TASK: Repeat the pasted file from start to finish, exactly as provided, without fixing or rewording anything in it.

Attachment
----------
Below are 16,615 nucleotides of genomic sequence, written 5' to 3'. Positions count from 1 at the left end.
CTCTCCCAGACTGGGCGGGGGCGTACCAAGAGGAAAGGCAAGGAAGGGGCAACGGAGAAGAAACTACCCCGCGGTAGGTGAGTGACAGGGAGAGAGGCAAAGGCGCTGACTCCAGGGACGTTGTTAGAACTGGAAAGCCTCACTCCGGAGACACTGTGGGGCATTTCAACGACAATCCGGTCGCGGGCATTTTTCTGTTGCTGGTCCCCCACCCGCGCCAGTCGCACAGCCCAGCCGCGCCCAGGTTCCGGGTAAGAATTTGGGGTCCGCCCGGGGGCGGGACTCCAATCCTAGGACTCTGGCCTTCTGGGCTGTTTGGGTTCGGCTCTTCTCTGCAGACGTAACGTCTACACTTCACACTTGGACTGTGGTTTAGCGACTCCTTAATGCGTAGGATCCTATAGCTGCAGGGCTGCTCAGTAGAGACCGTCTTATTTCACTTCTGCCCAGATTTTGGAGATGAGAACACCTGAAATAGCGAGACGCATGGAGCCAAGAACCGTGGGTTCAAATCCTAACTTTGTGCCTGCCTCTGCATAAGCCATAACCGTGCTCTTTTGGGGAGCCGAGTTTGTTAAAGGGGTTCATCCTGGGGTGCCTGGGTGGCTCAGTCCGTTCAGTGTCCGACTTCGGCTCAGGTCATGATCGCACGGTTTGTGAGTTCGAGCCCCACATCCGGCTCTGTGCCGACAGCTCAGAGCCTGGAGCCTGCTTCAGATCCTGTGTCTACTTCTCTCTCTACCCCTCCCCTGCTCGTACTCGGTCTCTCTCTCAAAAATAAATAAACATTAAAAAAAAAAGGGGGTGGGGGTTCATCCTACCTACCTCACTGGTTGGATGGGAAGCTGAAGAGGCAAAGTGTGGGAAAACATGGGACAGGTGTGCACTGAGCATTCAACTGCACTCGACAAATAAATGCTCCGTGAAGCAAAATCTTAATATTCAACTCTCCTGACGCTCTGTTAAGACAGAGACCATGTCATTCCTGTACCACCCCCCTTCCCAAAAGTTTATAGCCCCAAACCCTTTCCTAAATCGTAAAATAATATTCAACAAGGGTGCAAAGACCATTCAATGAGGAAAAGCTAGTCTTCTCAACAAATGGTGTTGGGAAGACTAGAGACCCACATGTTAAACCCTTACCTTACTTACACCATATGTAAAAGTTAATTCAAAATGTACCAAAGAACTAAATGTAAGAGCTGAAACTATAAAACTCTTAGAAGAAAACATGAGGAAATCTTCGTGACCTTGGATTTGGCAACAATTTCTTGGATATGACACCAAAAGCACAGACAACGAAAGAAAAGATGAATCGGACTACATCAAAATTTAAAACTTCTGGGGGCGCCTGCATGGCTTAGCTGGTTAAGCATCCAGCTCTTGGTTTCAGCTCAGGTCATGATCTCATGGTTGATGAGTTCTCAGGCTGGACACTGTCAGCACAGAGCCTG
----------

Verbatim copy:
Below are 16,615 nucleotides of genomic sequence, written 5' to 3'. Positions count from 1 at the left end.
CTCTCCCAGACTGGGCGGGGGCGTACCAAGAGGAAAGGCAAGGAAGGGGCAACGGAGAAGAAACTACCCCGCGGTAGGTGAGTGACAGGGAGAGAGGCAAAGGCGCTGACTCCAGGGACGTTGTTAGAACTGGAAAGCCTCACTCCGGAGACACTGTGGGGCATTTCAACGACAATCCGGTCGCGGGCATTTTTCTGTTGCTGGTCCCCCACCCGCGCCAGTCGCACAGCCCAGCCGCGCCCAGGTTCCGGGTAAGAATTTGGGGTCCGCCCGGGGGCGGGACTCCAATCCTAGGACTCTGGCCTTCTGGGCTGTTTGGGTTCGGCTCTTCTCTGCAGACGTAACGTCTACACTTCACACTTGGACTGTGGTTTAGCGACTCCTTAATGCGTAGGATCCTATAGCTGCAGGGCTGCTCAGTAGAGACCGTCTTATTTCACTTCTGCCCAGATTTTGGAGATGAGAACACCTGAAATAGCGAGACGCATGGAGCCAAGAACCGTGGGTTCAAATCCTAACTTTGTGCCTGCCTCTGCATAAGCCATAACCGTGCTCTTTTGGGGAGCCGAGTTTGTTAAAGGGGTTCATCCTGGGGTGCCTGGGTGGCTCAGTCCGTTCAGTGTCCGACTTCGGCTCAGGTCATGATCGCACGGTTTGTGAGTTCGAGCCCCACATCCGGCTCTGTGCCGACAGCTCAGAGCCTGGAGCCTGCTTCAGATCCTGTGTCTACTTCTCTCTCTACCCCTCCCCTGCTCGTACTCGGTCTCTCTCTCAAAAATAAATAAACATTAAAAAAAAAAGGGGGTGGGGGTTCATCCTACCTACCTCACTGGTTGGATGGGAAGCTGAAGAGGCAAAGTGTGGGAAAACATGGGACAGGTGTGCACTGAGCATTCAACTGCACTCGACAAATAAATGCTCCGTGAAGCAAAATCTTAATATTCAACTCTCCTGACGCTCTGTTAAGACAGAGACCATGTCATTCCTGTACCACCCCCCTTCCCAAAAGTTTATAGCCCCAAACCCTTTCCTAAATCGTAAAATAATATTCAACAAGGGTGCAAAGACCATTCAATGAGGAAAAGCTAGTCTTCTCAACAAATGGTGTTGGGAAGACTAGAGACCCACATGTTAAACCCTTACCTTACTTACACCATATGTAAAAGTTAATTCAAAATGTACCAAAGAACTAAATGTAAGAGCTGAAACTATAAAACTCTTAGAAGAAAACATGAGGAAATCTTCGTGACCTTGGATTTGGCAACAATTTCTTGGATATGACACCAAAAGCACAGACAACGAAAGAAAAGATGAATCGGACTACATCAAAATTTAAAACTTCTGGGGGCGCCTGCATGGCTTAGCTGGTTAAGCATCCAGCTCTTGGTTTCAGCTCAGGTCATGATCTCATGGTTGATGAGTTCTCAGGCTGGACACTGTCAGCACAGAGCCTG